Trustees talk $6.2 million bond for deficient infrastructureBy Jason Starr The Essex Reporter
Essex Junction’s most pressing road, bridge and waterline needs have been identified by a citizen committee that prioritized a list of roughly 40 potential projects.
The committee recommended five projects totaling $6.2 million to the Village Trustees earlier this month to be completed as soon as possible. The projects and cost estimates are as follows:
- School Street: Leaking water lines ($725,000)
- Main Street: Bridge replacement over Indian Brook; sidewalk rebuild from Educational Road to Athens Drive; curb and drainage improvements ($2.7 million)
- Hillcrest Drive: Drainage improvements ($275,000)
- Briar Lane: Road and sidewalk replacement; waterline rebuild ($2.2 million)
- Algonquin Avenue: New waterline installation ($193,000)
The village annually contributes roughly $390,000 to a capital fund for infrastructure projects, “so there’s a (funding) gap — modest one,” trustee Andrew Brown understated when he presented the list to his fellow trustees. The $6.2 million estimate says nothing about the other 35 projects on the list of needs that the committee was working from. The committee continues to meet to discuss potential funding sources.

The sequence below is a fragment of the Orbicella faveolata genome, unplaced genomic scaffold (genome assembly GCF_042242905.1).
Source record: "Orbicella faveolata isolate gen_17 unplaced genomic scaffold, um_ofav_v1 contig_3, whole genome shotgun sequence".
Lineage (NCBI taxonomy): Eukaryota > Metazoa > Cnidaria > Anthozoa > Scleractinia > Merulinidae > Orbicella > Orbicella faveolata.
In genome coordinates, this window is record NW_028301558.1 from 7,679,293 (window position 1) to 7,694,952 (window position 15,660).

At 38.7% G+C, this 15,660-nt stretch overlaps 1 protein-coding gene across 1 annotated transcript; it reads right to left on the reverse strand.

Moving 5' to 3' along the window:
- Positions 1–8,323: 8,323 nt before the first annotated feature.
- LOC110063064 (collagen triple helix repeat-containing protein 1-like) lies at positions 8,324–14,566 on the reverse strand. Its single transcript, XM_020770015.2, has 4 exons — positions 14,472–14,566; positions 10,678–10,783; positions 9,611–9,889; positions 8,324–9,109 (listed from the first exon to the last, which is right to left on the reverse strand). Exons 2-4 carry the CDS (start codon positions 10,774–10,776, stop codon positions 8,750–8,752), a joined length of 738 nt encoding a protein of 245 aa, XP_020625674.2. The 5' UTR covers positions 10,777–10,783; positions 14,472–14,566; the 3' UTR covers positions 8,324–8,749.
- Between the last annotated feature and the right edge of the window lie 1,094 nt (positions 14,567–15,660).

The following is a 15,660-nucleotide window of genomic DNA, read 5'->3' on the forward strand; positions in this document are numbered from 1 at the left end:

“Input so far is for bonding instead of a new tax,” said Brown. “So we’ll keep that in mind as we go forward.”
Village president George Tyler said a $6.2 million bond to cover the five priority projects “would catch us up, but we still have a significant backlog.”
“We also need to get into the conversation about what it is we are okay living with,” Brown said.
The five priority projects were chosen based on a set of criteria including health and safety, economic development, grant availability and linkages to existing village infrastructure. From leaking water lines to a compromised Main Street bridge, Tyler said the village can’t live with existing conditions in the chosen areas.
“These are things we have to get done,” he said.
“We’re going to need much more than the usual ($390,000) infusion of cash we transfer from the general fund every year (for capital improvements),” Tyler continued. “That’s something we’ll have to ponder. And if we are going to put a bond out there, we’re going to have to get it ready for April.”
The Annual Village Meeting in April is when voters would have a chance to approve or reject a bond request.